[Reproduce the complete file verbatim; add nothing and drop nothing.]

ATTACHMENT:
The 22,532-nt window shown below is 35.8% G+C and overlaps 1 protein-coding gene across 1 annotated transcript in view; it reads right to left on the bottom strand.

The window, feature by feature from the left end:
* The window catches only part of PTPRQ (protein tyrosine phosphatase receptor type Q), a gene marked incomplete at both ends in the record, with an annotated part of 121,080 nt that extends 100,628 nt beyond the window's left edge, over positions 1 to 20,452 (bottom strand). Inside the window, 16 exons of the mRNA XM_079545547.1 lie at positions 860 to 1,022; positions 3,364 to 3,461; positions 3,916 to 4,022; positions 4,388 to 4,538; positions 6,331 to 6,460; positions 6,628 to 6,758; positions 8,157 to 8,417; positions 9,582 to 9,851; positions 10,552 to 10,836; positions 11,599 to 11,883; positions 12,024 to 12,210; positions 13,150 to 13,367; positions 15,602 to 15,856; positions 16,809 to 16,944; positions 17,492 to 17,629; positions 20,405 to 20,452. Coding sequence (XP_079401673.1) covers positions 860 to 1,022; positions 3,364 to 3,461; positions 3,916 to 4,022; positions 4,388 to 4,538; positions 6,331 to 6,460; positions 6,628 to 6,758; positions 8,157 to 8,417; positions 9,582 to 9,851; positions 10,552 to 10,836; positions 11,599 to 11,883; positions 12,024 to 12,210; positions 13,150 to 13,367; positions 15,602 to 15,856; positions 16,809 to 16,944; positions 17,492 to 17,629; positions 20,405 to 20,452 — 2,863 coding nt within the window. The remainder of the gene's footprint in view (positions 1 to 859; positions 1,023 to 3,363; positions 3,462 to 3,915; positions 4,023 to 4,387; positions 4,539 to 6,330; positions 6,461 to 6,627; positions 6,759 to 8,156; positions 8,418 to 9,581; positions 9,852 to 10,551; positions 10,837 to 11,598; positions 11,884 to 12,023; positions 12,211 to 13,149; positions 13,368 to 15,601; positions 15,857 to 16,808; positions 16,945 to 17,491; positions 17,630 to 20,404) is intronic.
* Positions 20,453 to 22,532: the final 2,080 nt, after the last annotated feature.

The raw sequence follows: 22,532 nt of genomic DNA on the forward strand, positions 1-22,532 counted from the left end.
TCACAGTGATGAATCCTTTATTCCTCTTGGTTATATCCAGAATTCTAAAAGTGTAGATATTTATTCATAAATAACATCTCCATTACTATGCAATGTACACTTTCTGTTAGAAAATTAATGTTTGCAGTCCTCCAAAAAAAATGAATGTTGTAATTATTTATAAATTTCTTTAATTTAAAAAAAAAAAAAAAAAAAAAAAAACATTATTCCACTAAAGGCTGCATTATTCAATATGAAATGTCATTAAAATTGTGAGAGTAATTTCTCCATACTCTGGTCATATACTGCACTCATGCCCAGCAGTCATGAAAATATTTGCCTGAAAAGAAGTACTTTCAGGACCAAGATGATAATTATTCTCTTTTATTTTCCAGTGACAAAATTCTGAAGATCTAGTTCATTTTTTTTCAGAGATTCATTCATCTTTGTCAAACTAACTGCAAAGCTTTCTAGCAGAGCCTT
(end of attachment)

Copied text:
The 22,532-nt window shown below is 35.8% G+C and overlaps 1 protein-coding gene across 1 annotated transcript in view; it reads right to left on the bottom strand.

The window, feature by feature from the left end:
* The window catches only part of PTPRQ (protein tyrosine phosphatase receptor type Q), a gene marked incomplete at both ends in the record, with an annotated part of 121,080 nt that extends 100,628 nt beyond the window's left edge, over positions 1 to 20,452 (bottom strand). Inside the window, 16 exons of the mRNA XM_079545547.1 lie at positions 860 to 1,022; positions 3,364 to 3,461; positions 3,916 to 4,022; positions 4,388 to 4,538; positions 6,331 to 6,460; positions 6,628 to 6,758; positions 8,157 to 8,417; positions 9,582 to 9,851; positions 10,552 to 10,836; positions 11,599 to 11,883; positions 12,024 to 12,210; positions 13,150 to 13,367; positions 15,602 to 15,856; positions 16,809 to 16,944; positions 17,492 to 17,629; positions 20,405 to 20,452. Coding sequence (XP_079401673.1) covers positions 860 to 1,022; positions 3,364 to 3,461; positions 3,916 to 4,022; positions 4,388 to 4,538; positions 6,331 to 6,460; positions 6,628 to 6,758; positions 8,157 to 8,417; positions 9,582 to 9,851; positions 10,552 to 10,836; positions 11,599 to 11,883; positions 12,024 to 12,210; positions 13,150 to 13,367; positions 15,602 to 15,856; positions 16,809 to 16,944; positions 17,492 to 17,629; positions 20,405 to 20,452 — 2,863 coding nt within the window. The remainder of the gene's footprint in view (positions 1 to 859; positions 1,023 to 3,363; positions 3,462 to 3,915; positions 4,023 to 4,387; positions 4,539 to 6,330; positions 6,461 to 6,627; positions 6,759 to 8,156; positions 8,418 to 9,581; positions 9,852 to 10,551; positions 10,837 to 11,598; positions 11,884 to 12,023; positions 12,211 to 13,149; positions 13,368 to 15,601; positions 15,857 to 16,808; positions 16,945 to 17,491; positions 17,630 to 20,404) is intronic.
* Positions 20,453 to 22,532: the final 2,080 nt, after the last annotated feature.

The raw sequence follows: 22,532 nt of genomic DNA on the forward strand, positions 1-22,532 counted from the left end.
TCACAGTGATGAATCCTTTATTCCTCTTGGTTATATCCAGAATTCTAAAAGTGTAGATATTTATTCATAAATAACATCTCCATTACTATGCAATGTACACTTTCTGTTAGAAAATTAATGTTTGCAGTCCTCCAAAAAAAATGAATGTTGTAATTATTTATAAATTTCTTTAATTTAAAAAAAAAAAAAAAAAAAAAAAAACATTATTCCACTAAAGGCTGCATTATTCAATATGAAATGTCATTAAAATTGTGAGAGTAATTTCTCCATACTCTGGTCATATACTGCACTCATGCCCAGCAGTCATGAAAATATTTGCCTGAAAAGAAGTACTTTCAGGACCAAGATGATAATTATTCTCTTTTATTTTCCAGTGACAAAATTCTGAAGATCTAGTTCATTTTTTTTCAGAGATTCATTCATCTTTGTCAAACTAACTGCAAAGCTTTCTAGCAGAGCCTT